Source: Journal of Transport and Supply Chain Management 4, pp 57 –68 (2010)More Less
The complexities of being a supplier to motorcar manufacturers, also known as original equipment manufacturers (OEMs), provide an array of challenges to component manufacturers. Customer-specific requirements (CSRs) add to the convolutions of a supplier's quality management systems when producing components for the various motor manufacturers. The catalytic converter industry (CCI) forms part of the component supply chain in the motor industry. The CCI consists of a plethora of suppliers to produce the catalytic converter. This paper focuses on three of the five main suppliers, namely the 'monolith substrate manufacturers', the 'coaters', and the 'canners'. Most OEMs required that critical and strategic suppliers should be ISO/TS 16949:2009 certified. ISO/TS 16949:2009 refers to an internationally recognised specification, specifically adapted for the motor industry. The specification indicates the minimum requirements and also makes provision for additional requirements known as CSRs that can be specified by the OEM.
Source: Journal of Transport and Supply Chain Management 4, pp 69 –88 (2010)More Less
Logistics firms play an important role in the economy but they have received little attention in strategic management and logistics management literature. This paper intends to fill in this gap by looking a specific strategising process, innovation, at an international third party logistics (TPL) firm. Using strategy as a practice perspective, the paper describes and analyses how innovation emerges and evolves over time. Drawing on an in-depth longitudinal case study of an international TPL firm, this study shows that intra-organisational interactions as well as inter-organisational interactions are essential in the innovation process at logistics firms. The innovation process at logistics firms is complicated and includes both top-down and bottom-up processes. It is vertically decoupled and multidirectional. Innovation at logistics firms emerges as a combination of an ad hoc response to a customer request and a purpose-driven interactive process.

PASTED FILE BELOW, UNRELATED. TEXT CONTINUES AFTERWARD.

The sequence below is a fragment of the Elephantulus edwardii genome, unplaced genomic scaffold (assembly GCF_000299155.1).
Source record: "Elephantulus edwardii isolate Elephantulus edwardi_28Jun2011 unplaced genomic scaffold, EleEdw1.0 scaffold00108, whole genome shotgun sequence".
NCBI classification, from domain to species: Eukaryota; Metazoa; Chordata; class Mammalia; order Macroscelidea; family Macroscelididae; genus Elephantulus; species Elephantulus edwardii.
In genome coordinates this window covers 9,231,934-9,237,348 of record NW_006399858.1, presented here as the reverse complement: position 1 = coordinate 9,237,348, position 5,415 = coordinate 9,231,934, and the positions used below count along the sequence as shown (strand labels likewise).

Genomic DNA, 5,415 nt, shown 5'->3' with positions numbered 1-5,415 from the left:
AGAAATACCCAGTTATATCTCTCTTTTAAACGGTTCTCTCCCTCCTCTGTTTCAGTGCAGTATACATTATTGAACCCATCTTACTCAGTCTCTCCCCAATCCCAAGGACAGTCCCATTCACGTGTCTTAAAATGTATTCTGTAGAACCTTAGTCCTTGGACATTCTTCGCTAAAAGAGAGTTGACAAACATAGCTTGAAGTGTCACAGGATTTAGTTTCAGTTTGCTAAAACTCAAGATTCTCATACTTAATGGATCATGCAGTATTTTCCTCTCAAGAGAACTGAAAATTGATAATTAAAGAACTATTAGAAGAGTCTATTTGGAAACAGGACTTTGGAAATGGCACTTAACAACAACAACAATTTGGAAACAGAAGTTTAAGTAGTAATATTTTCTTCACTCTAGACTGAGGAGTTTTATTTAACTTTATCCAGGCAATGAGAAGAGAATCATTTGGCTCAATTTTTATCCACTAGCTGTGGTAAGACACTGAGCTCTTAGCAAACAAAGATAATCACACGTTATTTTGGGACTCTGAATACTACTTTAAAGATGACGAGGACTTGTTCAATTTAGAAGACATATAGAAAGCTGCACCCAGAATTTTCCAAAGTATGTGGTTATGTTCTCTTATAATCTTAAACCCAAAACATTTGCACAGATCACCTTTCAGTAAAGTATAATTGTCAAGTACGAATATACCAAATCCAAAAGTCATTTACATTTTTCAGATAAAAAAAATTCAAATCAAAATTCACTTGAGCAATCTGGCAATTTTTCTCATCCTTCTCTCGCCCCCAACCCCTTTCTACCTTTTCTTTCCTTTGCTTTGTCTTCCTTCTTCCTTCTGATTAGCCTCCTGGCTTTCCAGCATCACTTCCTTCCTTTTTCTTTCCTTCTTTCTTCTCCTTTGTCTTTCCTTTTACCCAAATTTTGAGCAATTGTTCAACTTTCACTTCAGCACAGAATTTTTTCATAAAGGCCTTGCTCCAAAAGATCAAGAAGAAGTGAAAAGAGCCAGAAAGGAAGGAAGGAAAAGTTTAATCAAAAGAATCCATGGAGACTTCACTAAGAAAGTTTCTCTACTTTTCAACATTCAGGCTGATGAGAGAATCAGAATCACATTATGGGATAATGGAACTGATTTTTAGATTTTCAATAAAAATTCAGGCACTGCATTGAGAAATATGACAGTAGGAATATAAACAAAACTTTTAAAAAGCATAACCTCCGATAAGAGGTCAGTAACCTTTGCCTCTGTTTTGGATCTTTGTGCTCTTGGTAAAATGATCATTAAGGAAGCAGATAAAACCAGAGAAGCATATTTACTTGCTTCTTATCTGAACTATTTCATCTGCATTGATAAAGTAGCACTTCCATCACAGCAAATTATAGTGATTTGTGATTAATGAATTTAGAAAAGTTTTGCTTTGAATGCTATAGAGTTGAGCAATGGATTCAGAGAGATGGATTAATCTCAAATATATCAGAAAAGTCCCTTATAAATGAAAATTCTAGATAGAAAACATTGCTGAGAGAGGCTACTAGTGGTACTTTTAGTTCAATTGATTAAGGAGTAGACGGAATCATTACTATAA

Source: Journal of Transport and Supply Chain Management 4, pp 89 –101 (2010)More Less
The main response to sub-Saharan Africa's (SSA) challenges has been foreign aid. Yet, despite the large amounts received, the challenges remain. There is an opportunity to consider a different model with less focus on aid and more on investment. In the transport sector specifically, investment decisions should be informed by a long-term optimal balance between different transport modes. The research presented in this paper highlights the significant cost reduction opportunities possible through the densification of rail freight, especially over longer distances, with concomitant implications for increased profitability for rail operators. The densification opportunity should also place a core focus on transport corridors being developed throughout the region. SSA countries themselves can play a critical role in unlocking this potential through, inter alia, simplifying regional economic communities and taking the lead in structuring agreements with the international community.
Benefits derived by a major South African retailer through collaboration and innovation within its supply chainAuthor M.A.O. Dos SantosSource: Journal of Transport and Supply Chain Management 4, pp 102 –119 (2010)More Less
Current trends in the macro-environment, such as increased obesity within human populations, the damaging impact of human activity on the natural environment, the worldwide recession and the resultant changes in consumer behaviour, are all receiving increased attention by relevant stakeholders around the world. As the negative impact of these macro-environmental trends continue to be felt, increased pressure will be placed on the business community to help mitigate their consequences. This study demonstrates how innovation and collaboration within a retailer's supply chain enable it to profitably use some of these macro-environmental trends to create differential and competitive advantage in a saturated business sector.
Source: Journal of Transport and Supply Chain Management 4, pp 120 –137 (2010)More Less